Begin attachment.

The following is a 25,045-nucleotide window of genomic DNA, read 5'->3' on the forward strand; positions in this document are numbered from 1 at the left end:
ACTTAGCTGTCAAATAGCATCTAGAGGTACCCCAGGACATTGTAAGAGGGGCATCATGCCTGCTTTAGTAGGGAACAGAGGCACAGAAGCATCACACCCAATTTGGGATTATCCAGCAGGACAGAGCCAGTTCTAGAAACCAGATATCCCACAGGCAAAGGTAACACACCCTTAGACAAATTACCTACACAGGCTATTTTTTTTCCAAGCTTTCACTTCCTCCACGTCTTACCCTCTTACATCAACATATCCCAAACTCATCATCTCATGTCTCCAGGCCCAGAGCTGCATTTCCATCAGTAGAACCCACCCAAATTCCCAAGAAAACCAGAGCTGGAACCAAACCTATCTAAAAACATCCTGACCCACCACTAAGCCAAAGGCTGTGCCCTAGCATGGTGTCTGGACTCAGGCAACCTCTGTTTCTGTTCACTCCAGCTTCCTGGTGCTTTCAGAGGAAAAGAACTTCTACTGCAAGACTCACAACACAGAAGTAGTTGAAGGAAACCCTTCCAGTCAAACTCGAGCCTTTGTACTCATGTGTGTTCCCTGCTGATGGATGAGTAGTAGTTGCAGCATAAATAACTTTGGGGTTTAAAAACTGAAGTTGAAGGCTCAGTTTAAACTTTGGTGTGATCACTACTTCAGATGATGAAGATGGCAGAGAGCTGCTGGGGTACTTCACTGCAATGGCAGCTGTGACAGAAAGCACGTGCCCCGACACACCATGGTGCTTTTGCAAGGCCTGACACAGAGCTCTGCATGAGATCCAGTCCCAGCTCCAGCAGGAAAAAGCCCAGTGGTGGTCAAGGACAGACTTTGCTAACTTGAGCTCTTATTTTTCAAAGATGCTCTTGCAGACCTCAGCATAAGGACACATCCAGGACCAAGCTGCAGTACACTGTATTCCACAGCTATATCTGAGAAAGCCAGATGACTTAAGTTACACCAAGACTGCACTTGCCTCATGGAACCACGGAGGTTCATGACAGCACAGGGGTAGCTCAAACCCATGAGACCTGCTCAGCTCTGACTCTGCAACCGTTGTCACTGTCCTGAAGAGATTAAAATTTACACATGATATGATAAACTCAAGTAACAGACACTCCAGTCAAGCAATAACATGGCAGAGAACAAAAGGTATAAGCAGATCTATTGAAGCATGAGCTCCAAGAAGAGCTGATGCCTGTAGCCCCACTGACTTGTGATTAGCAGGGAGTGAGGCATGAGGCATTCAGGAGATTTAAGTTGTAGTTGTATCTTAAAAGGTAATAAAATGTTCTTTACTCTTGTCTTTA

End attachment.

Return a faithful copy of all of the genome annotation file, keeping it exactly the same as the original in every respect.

The following is a 25,045-nucleotide window of genomic DNA, read 5'->3' on the forward strand; positions in this document are numbered from 1 at the left end:
ACTTAGCTGTCAAATAGCATCTAGAGGTACCCCAGGACATTGTAAGAGGGGCATCATGCCTGCTTTAGTAGGGAACAGAGGCACAGAAGCATCACACCCAATTTGGGATTATCCAGCAGGACAGAGCCAGTTCTAGAAACCAGATATCCCACAGGCAAAGGTAACACACCCTTAGACAAATTACCTACACAGGCTATTTTTTTTCCAAGCTTTCACTTCCTCCACGTCTTACCCTCTTACATCAACATATCCCAAACTCATCATCTCATGTCTCCAGGCCCAGAGCTGCATTTCCATCAGTAGAACCCACCCAAATTCCCAAGAAAACCAGAGCTGGAACCAAACCTATCTAAAAACATCCTGACCCACCACTAAGCCAAAGGCTGTGCCCTAGCATGGTGTCTGGACTCAGGCAACCTCTGTTTCTGTTCACTCCAGCTTCCTGGTGCTTTCAGAGGAAAAGAACTTCTACTGCAAGACTCACAACACAGAAGTAGTTGAAGGAAACCCTTCCAGTCAAACTCGAGCCTTTGTACTCATGTGTGTTCCCTGCTGATGGATGAGTAGTAGTTGCAGCATAAATAACTTTGGGGTTTAAAAACTGAAGTTGAAGGCTCAGTTTAAACTTTGGTGTGATCACTACTTCAGATGATGAAGATGGCAGAGAGCTGCTGGGGTACTTCACTGCAATGGCAGCTGTGACAGAAAGCACGTGCCCCGACACACCATGGTGCTTTTGCAAGGCCTGACACAGAGCTCTGCATGAGATCCAGTCCCAGCTCCAGCAGGAAAAAGCCCAGTGGTGGTCAAGGACAGACTTTGCTAACTTGAGCTCTTATTTTTCAAAGATGCTCTTGCAGACCTCAGCATAAGGACACATCCAGGACCAAGCTGCAGTACACTGTATTCCACAGCTATATCTGAGAAAGCCAGATGACTTAAGTTACACCAAGACTGCACTTGCCTCATGGAACCACGGAGGTTCATGACAGCACAGGGGTAGCTCAAACCCATGAGACCTGCTCAGCTCTGACTCTGCAACCGTTGTCACTGTCCTGAAGAGATTAAAATTTACACATGATATGATAAACTCAAGTAACAGACACTCCAGTCAAGCAATAACATGGCAGAGAACAAAAGGTATAAGCAGATCTATTGAAGCATGAGCTCCAAGAAGAGCTGATGCCTGTAGCCCCACTGACTTGTGATTAGCAGGGAGTGAGGCATGAGGCATTCAGGAGATTTAAGTTGTAGTTGTATCTTAAAAGGTAATAAAATGTTCTTTACTCTTGTCTTTA